Tuesday, August 2, 2011

The temptations of distinctiveness

I've been thinking a lot about institutional distinctiveness lately.  The nonprofits whose boards I chair are both trying to find their niches in complex sectors of the non-profit world (culture and K-12 education); a big chunk of marketing colleges revolves around crafting a distinctive image of the institution; and job ads for college administrators consistently tout the distinctive characteristics of the school. Distinctiveness is everywhere.

I understand the importance of distinctiveness--potential customers, friends, and colleagues can only find you, and you them, if there is something that distinguishes you from the rest of the crowd.  And no organization wants to find itself unable to articulate a vision  (think about this tagline: "We do lots of stuff pretty well"), or a niche ("We do pretty much the same stuff as lots of other organizations.")

But the quest for distinctiveness carries with it three temptations that can be as damaging as the absence of distinctiveness.  Here they are:

  1. An "arms race" for new stuff: One of the critiques of American higher ed is that it would cost less if campuses stopped thinking they needed the newest or the most unique stuff. That stuff could be buildings (LEED certification anyone?), or programs, or activities.  The now-ubiquitous climbing wall is the symbol of this sort of problem--once a campus built a climbing wall.  Now no self-respecting campus seeking active students would be without one.  (We have two--one indoors and one out).
  2. Imprecise language: The search for distinctiveness leads us to suggest that certain things are evidence of distinctiveness when in fact they are not.  Every school I know of touts its small class sizes.  Small class size is a proxy for lots of things: faculty-student interaction, welcoming environment, and care for individual students.  But when the local Research I, community college, and liberal arts college all tout small class sizes, that distinctiveness marker means almost nothing.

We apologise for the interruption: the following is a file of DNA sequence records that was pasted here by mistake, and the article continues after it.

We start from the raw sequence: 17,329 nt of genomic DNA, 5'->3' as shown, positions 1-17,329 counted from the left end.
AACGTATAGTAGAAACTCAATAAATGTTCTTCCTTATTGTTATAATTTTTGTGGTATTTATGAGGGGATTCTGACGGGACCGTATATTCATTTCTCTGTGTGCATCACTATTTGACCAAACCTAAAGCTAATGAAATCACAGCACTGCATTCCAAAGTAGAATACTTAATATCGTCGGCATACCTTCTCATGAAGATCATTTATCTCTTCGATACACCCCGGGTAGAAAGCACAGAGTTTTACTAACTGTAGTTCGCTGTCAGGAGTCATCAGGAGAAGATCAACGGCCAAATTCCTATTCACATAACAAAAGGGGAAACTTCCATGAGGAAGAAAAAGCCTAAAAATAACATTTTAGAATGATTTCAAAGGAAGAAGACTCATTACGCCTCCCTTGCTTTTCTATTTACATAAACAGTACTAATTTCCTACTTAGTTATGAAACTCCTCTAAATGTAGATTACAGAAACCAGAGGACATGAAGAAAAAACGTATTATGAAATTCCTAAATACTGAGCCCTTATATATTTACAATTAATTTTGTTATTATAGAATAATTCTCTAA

3. A loss of community: students who are attracted to one thing--a program, a professor, a building--are both more likely to be at-risk, and less likely to be engaged than students who engage with many things.  And engaging with many things means that students become part of a community, where they are connected in many places and to many people.  Distinction, in other words, can mean isolation.  And isolation is neither good for the student nor good for the institution.

1 comment:

Anonymous said...

I'd add another temptation to your list: the inclination to SAY a college is distinctive in certain areas, rather than ensuring the college IS distinctive in those areas. Distinctive competitive advantages that are clearly defined, well understood, widely accepted, and substantiated by reality are far more valuable than slick and catchy but less-than-honest marketing campaigns. Of course, true competitive advantages require much more discipline to establish and sustain, and that probably explains why so many colleges and universities rely on marketing campaigns instead.

We miss you in the business school!